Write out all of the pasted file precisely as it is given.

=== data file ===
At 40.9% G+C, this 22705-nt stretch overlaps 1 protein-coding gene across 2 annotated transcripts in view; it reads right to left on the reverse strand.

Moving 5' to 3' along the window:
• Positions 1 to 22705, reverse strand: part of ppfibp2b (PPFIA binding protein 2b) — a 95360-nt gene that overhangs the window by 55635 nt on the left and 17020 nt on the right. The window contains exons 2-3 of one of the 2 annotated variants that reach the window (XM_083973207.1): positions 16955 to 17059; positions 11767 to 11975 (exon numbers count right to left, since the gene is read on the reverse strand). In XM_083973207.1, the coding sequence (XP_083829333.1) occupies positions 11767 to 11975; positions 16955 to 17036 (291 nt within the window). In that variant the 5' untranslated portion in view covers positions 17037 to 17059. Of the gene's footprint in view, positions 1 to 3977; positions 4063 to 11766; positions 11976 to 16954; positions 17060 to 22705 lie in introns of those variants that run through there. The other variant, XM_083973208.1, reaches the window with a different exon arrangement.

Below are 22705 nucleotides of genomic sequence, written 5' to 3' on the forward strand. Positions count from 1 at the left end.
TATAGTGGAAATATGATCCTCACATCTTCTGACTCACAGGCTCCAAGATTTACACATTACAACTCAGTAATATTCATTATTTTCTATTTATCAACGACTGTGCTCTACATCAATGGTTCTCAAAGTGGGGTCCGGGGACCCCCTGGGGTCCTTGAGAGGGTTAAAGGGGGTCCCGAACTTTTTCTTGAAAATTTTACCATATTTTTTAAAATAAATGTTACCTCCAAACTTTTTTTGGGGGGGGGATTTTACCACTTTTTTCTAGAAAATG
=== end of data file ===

At 40.9% G+C, this 22705-nt stretch overlaps 1 protein-coding gene across 2 annotated transcripts in view; it reads right to left on the reverse strand.

Moving 5' to 3' along the window:
• Positions 1 to 22705, reverse strand: part of ppfibp2b (PPFIA binding protein 2b) — a 95360-nt gene that overhangs the window by 55635 nt on the left and 17020 nt on the right. The window contains exons 2-3 of one of the 2 annotated variants that reach the window (XM_083973207.1): positions 16955 to 17059; positions 11767 to 11975 (exon numbers count right to left, since the gene is read on the reverse strand). In XM_083973207.1, the coding sequence (XP_083829333.1) occupies positions 11767 to 11975; positions 16955 to 17036 (291 nt within the window). In that variant the 5' untranslated portion in view covers positions 17037 to 17059. Of the gene's footprint in view, positions 1 to 3977; positions 4063 to 11766; positions 11976 to 16954; positions 17060 to 22705 lie in introns of those variants that run through there. The other variant, XM_083973208.1, reaches the window with a different exon arrangement.

Below are 22705 nucleotides of genomic sequence, written 5' to 3' on the forward strand. Positions count from 1 at the left end.
TATAGTGGAAATATGATCCTCACATCTTCTGACTCACAGGCTCCAAGATTTACACATTACAACTCAGTAATATTCATTATTTTCTATTTATCAACGACTGTGCTCTACATCAATGGTTCTCAAAGTGGGGTCCGGGGACCCCCTGGGGTCCTTGAGAGGGTTAAAGGGGGTCCCGAACTTTTTCTTGAAAATTTTACCATATTTTTTAAAATAAATGTTACCTCCAAACTTTTTTTGGGGGGGGGATTTTACCACTTTTTTCTAGAAAATG